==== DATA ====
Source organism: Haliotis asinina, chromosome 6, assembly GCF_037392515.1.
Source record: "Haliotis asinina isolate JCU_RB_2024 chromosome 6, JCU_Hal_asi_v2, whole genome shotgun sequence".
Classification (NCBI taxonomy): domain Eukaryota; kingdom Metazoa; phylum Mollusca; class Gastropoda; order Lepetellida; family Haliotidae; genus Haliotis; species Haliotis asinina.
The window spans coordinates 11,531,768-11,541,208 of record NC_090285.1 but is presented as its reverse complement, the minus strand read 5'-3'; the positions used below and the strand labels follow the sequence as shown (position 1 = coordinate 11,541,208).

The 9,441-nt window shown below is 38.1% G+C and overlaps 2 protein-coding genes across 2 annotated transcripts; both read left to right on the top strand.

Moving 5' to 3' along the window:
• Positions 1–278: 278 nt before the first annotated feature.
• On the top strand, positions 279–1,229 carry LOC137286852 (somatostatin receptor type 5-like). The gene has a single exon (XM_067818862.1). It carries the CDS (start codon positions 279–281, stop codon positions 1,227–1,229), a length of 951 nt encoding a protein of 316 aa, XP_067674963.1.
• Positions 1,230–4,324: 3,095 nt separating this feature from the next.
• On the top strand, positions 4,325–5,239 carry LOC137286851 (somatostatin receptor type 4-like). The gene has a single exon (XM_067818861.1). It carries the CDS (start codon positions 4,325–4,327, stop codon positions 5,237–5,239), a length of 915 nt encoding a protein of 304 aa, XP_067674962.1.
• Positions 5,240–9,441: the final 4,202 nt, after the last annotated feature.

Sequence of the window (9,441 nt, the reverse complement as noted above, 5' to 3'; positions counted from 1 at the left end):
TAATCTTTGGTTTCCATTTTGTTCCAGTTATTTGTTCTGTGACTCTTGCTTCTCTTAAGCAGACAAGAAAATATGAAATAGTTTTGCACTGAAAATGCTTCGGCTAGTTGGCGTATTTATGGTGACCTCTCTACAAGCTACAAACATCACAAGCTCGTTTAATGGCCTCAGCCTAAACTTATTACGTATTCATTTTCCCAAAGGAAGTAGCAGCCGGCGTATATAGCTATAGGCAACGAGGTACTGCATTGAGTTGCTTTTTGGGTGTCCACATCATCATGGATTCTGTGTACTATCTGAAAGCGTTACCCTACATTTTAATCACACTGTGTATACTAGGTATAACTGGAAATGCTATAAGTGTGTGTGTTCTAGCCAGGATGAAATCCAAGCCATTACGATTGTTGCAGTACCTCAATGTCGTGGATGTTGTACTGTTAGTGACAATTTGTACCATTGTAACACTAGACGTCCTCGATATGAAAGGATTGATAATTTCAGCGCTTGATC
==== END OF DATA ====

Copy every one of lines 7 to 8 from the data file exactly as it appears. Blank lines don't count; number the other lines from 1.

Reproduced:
• Positions 1–278: 278 nt before the first annotated feature.
• On the top strand, positions 279–1,229 carry LOC137286852 (somatostatin receptor type 5-like). The gene has a single exon (XM_067818862.1). It carries the CDS (start codon positions 279–281, stop codon positions 1,227–1,229), a length of 951 nt encoding a protein of 316 aa, XP_067674963.1.